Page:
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Class 6: Persona, identity, presence

November 8, 2018

This week John started by reminding the class of the importance of re-reading the assessment criteria for your blogs. You will notice that one criterion relates to ‘timelines’ and suggests that regular updates each week are required. So, those who have yet to submit a link to their blogs should do so on the Facebook page as soon as possible. Please check that your blog is listed on the Student Blogs page and let me know if it is not.

Many of you have not completed the ‘About Me’ section of your blogs. It it important to provide a short and appropriate bio to your readers so that they understand your background and perspective. In that context you should also review your blog – try to approach it from the perspective of a first time reader – to ensure it is coherent. Tidy up the layout, deleting any leftover template placeholders or widgets. You have all included photographs of your SL experiences in your blogs. Ensure they are appropriately captioned and, if you are using images from any other source, remember to credit the author/creator.

We also spoke about how the nature of your writing should be developing over the last two blog posts. For the first three posts your were asked to describe your experience of SL and the module but now you are being asked to reflect on the experience of team building. Write about how you are finding the application of the theory we discussed in the third class meeting, what you think you are learning (or not learning!).

Finally, it is important to proof read your writing before posting. This is to eliminate not only typos and errors but also to improve your communication style. The more you re-read your posts  before publishing the tighter the writing and, usually, the better the final outcome.

As we began to discuss the concept of personal branding it emerged that almost none of you had read the two short texts set from the previous class. John explained that they were essential for any meaningful discussion so class was adjourned for a short period to give you time to read them now. Then John asked you to consider your own online identities and how they are made manifest. You talked about using social media apps such as Instagram, Facebook and Snapchat. You are aware of the impact on your profile that posting to these apps is having. You also spoke of the need for compatibility between your Real Life (RL) and your online personas. While it was not explicitly declared there is also an implicit understanding of the need to differentiate between you personal and professional profiles. However, John spoke of the difficulty in doing this in the era of Google and Facebook: these global enterprises are very effective in eliminating boundaries. In addition to collecting as much information about you as they can they also seek to compare the data and combine it in order to build as full a picture of you as they can. They don’t respect the boundaries you might like to keep. As a result it is becoming increasingly difficult to remain anonymous. It is very important, therefore, to be aware of the nature of the online environment and to maintain a high level of digital literacy.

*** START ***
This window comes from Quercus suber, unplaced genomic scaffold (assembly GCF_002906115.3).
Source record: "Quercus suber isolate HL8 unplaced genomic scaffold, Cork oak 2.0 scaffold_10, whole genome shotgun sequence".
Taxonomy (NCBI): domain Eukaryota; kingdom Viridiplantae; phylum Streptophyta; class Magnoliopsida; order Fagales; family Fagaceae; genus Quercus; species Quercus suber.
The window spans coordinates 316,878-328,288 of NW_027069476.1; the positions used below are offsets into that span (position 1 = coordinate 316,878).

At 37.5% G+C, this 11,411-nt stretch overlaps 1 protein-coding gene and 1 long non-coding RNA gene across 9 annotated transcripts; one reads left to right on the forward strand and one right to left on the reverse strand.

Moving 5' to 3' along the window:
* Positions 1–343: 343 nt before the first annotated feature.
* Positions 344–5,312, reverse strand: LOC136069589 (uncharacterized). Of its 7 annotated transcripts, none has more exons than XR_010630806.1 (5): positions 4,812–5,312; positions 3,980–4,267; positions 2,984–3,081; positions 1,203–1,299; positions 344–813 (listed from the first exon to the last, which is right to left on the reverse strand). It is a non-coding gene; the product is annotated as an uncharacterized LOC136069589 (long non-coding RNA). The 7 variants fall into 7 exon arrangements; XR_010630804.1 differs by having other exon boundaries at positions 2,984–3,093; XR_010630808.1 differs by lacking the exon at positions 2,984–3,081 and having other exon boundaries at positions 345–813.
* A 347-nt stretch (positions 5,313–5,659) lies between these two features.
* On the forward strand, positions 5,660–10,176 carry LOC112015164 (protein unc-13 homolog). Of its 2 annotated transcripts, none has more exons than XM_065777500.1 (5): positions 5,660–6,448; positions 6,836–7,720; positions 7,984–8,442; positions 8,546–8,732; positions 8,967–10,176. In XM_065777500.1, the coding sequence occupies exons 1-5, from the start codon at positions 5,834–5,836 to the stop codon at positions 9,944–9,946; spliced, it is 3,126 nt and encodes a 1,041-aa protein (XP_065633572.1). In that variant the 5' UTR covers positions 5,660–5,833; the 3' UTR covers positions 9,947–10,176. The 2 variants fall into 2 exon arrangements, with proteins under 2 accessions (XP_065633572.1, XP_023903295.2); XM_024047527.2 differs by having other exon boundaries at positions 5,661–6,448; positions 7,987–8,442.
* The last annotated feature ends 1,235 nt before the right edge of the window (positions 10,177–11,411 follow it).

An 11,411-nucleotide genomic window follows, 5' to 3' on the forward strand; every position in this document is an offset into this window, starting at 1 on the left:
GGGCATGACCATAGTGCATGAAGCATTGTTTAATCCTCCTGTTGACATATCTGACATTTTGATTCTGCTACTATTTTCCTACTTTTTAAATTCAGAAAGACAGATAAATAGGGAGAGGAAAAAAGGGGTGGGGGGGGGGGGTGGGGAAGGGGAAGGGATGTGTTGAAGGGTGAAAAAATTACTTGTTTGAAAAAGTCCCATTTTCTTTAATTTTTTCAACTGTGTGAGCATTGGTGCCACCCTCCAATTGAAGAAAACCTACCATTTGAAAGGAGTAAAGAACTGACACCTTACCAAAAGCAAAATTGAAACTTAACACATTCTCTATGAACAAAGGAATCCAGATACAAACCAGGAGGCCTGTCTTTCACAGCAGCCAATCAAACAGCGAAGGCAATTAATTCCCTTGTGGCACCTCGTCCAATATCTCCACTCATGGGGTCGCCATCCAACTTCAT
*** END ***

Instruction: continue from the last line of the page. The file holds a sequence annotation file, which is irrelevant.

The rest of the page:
THINGS TO DO BEFORE THE NEXT CLASS:

  1. Read: the Guardian article Yourth crime commissioner Paris Brown steps down over Twitter row from 2013 (accessed on 08/11/18).
  2. Read: another Guardian article Justine Sacco, PR executive fired over racist tweet, ‘ashamed’ also from 2013 (accessed on 08/11/18).
  3. Write the sixth post: to your blog about how you might convert your personal presence online into an identity for  professional networking.  
  4. Read: the academic paper User Generated Content and Virtual Worlds (accessed on 11/11/08). From the Vanderbilt Journal of Entertainment and Technology Law, 2008.

Beach bum in the sun!

POSTSCRIPT
John has often thought, since starting to teach this module, that the ultimate benefit of teaching online is that it affords the opportunity to teach a class from any location, with the ultimate ideal of doing so while sitting in the sun on a beach. Travelling to conferences has required me to deliver the module from places such as Nantes, Vilnius, Poznan, Florence and other locations around Europe. We have also has participants join the module from Sherkin Island off the west coast of Ireland and various countires around Europe, the US and Australia. But this class was the closest I have come to delivering from a beach: on holiday in the Indian Ocean island of Mauritius. Unfortunately, the vagaries of international time zones resulted in my having to teach this class at midnight local time! But at least my avatar got to wear a hawaiian shirt…

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